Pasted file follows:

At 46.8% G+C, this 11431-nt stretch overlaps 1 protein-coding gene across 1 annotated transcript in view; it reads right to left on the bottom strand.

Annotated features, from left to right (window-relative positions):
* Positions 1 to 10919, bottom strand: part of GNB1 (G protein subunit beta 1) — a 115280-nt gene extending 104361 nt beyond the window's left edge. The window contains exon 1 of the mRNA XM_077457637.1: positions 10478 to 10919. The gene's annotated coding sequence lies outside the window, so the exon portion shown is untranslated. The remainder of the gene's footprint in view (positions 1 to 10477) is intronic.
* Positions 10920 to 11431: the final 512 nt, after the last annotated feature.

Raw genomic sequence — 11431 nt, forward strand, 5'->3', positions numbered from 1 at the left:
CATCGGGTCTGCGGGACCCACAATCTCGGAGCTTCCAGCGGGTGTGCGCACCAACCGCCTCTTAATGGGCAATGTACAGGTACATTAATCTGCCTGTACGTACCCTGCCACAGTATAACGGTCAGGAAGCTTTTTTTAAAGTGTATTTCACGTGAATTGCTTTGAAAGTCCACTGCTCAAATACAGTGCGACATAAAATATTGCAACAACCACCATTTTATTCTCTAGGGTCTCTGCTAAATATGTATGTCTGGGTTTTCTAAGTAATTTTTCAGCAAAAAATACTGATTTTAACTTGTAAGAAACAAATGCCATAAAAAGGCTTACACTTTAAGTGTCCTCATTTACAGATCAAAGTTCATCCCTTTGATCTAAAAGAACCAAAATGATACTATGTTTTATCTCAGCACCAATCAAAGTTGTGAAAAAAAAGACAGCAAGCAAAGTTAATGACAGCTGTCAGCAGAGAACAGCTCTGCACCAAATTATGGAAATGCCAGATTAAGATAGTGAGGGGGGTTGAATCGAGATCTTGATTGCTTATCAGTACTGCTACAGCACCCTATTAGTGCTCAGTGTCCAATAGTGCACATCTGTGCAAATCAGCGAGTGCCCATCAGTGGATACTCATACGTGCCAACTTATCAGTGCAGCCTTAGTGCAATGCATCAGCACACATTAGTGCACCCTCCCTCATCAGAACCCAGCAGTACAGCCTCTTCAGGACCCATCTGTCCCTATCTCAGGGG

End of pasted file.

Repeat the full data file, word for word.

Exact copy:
At 46.8% G+C, this 11431-nt stretch overlaps 1 protein-coding gene across 1 annotated transcript in view; it reads right to left on the bottom strand.

Annotated features, from left to right (window-relative positions):
* Positions 1 to 10919, bottom strand: part of GNB1 (G protein subunit beta 1) — a 115280-nt gene extending 104361 nt beyond the window's left edge. The window contains exon 1 of the mRNA XM_077457637.1: positions 10478 to 10919. The gene's annotated coding sequence lies outside the window, so the exon portion shown is untranslated. The remainder of the gene's footprint in view (positions 1 to 10477) is intronic.
* Positions 10920 to 11431: the final 512 nt, after the last annotated feature.

Raw genomic sequence — 11431 nt, forward strand, 5'->3', positions numbered from 1 at the left:
CATCGGGTCTGCGGGACCCACAATCTCGGAGCTTCCAGCGGGTGTGCGCACCAACCGCCTCTTAATGGGCAATGTACAGGTACATTAATCTGCCTGTACGTACCCTGCCACAGTATAACGGTCAGGAAGCTTTTTTTAAAGTGTATTTCACGTGAATTGCTTTGAAAGTCCACTGCTCAAATACAGTGCGACATAAAATATTGCAACAACCACCATTTTATTCTCTAGGGTCTCTGCTAAATATGTATGTCTGGGTTTTCTAAGTAATTTTTCAGCAAAAAATACTGATTTTAACTTGTAAGAAACAAATGCCATAAAAAGGCTTACACTTTAAGTGTCCTCATTTACAGATCAAAGTTCATCCCTTTGATCTAAAAGAACCAAAATGATACTATGTTTTATCTCAGCACCAATCAAAGTTGTGAAAAAAAAGACAGCAAGCAAAGTTAATGACAGCTGTCAGCAGAGAACAGCTCTGCACCAAATTATGGAAATGCCAGATTAAGATAGTGAGGGGGGTTGAATCGAGATCTTGATTGCTTATCAGTACTGCTACAGCACCCTATTAGTGCTCAGTGTCCAATAGTGCACATCTGTGCAAATCAGCGAGTGCCCATCAGTGGATACTCATACGTGCCAACTTATCAGTGCAGCCTTAGTGCAATGCATCAGCACACATTAGTGCACCCTCCCTCATCAGAACCCAGCAGTACAGCCTCTTCAGGACCCATCTGTCCCTATCTCAGGGG